The ALEC drill team was on full display this week. At Tuesday's public hearing, the only people to testify in favor of the bill were representatives of the corporations that would profit from lower wages in Wisconsin and an array of experts bankrolled by the Kochs.
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Just weeks ago, the Washington Post described Scott Walker as the first "It" candidate of the 2016 presidential races, but after stumbling over "truth," evolution, and whether or not the President is a Christian or loves America, Walker is getting ready to change the topic.
As long as Republicans keep opposing policies that most Latinos and Americans as a whole support, it's unlikely the Libre Initiative will have much success. But given the deep support and huge bank accounts of its two most important funders, the threat posed by Libre is one that we should all take seriously.
Only on the issue of the climate is the claim of ignorance considered a free pass to do nothing. For an incumbent lawmaker, "I'm not a scientist" should be seen for what it is: a contemptible evasion of responsibility.
The First Amendment should not only protect the freedom of speech but also the equality of speech in the political sphere. Otherwise, certain individuals who have amassed fortunes have an unacceptable dominance in the political process over average voters.
No one was surprised when the U.S. Senate recently passed a bill to approve the Keystone XL pipeline, and though a new video urges all to sign the NRDC petition advising Obama to veto the pipeline, which he will likely do, sooner or later the black snake from Alberta will penetrate the heartland of the U.S. and pipe will be laid.
Malcolm X faced the kind of racial determinism that many students of color have become accustomed to today. Proponents of high stakes testing resurrect such determinism, presumably without the racial overtones, by reducing students, their hopes and dreams for the future, to test scores.
If you believe in America, then there really is no excuse for not spending $900 million and joining the great American experiment that is our democracy. You see, $900 million may sound like a lot of money. But according to the Supreme Court, it's not. It's a lot of speech. The Koch Brothers understand this.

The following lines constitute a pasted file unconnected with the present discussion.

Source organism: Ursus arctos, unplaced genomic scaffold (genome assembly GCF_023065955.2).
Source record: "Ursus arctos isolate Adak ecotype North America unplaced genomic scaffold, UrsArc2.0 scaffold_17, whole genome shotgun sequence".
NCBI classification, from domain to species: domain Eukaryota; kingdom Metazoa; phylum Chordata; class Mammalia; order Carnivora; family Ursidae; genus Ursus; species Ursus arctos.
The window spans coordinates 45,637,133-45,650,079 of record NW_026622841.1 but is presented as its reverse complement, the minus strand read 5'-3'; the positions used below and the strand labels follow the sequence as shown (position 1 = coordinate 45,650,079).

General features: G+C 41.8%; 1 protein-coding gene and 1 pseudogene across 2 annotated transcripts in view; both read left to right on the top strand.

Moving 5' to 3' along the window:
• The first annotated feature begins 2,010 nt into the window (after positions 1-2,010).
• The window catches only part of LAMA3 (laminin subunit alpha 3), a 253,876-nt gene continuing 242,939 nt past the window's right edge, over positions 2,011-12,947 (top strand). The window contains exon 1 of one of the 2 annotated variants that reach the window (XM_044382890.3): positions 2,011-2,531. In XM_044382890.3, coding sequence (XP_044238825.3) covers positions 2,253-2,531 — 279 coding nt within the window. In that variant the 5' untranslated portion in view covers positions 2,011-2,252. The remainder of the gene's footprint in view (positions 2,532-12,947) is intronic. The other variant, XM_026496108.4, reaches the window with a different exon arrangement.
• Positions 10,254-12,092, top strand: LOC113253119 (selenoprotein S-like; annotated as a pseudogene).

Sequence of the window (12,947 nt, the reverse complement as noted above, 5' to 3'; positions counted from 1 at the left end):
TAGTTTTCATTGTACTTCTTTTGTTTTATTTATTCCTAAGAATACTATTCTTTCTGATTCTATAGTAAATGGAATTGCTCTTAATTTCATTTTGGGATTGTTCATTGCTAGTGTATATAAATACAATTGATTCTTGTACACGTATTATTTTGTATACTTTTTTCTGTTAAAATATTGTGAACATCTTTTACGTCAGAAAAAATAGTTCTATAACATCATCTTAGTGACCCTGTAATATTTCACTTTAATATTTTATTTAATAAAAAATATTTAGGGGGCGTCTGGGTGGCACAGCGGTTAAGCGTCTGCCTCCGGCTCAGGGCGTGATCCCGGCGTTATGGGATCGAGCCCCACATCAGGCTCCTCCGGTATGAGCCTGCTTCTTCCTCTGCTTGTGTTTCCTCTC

Despite Rep. Steve King's anti-immigrant bile, plenty of potential GOP presidential candidates took part in his Iowa Freedom Summit. Chris Christie, Rick Perry, Mike Huckabee, Rick Santorum, Ted Cruz, and Ben Carson all showed up. That they would associate with King raises legitimate questions about their judgment and whether they're presidential material.
One thing is for sure, in a week when Walker wanted to be enjoying his surge in New Hampshire and telling America he is a "fresh face," he is left explaining why he has so much trouble with the truth.
In the 40 years since Congress established strict restrictions on campaign financing, the Chamber of Commerce and the Supreme Court have hacked away at government oversight with their First Amendment sickles.
Walker may have found the message that takes him all the way to the Republican nomination. By choosing such an anti-union politician to groom for power, the Kochs are trying to conflate organized labor and government dependency in the minds of the Republican primary voter.
It's a year before the first actual citizens get to cast their votes in the 2016 Presidential primary election, but the even more important Money Primary is already going full tilt in back rooms, luxury resorts, and billionaire's private homes.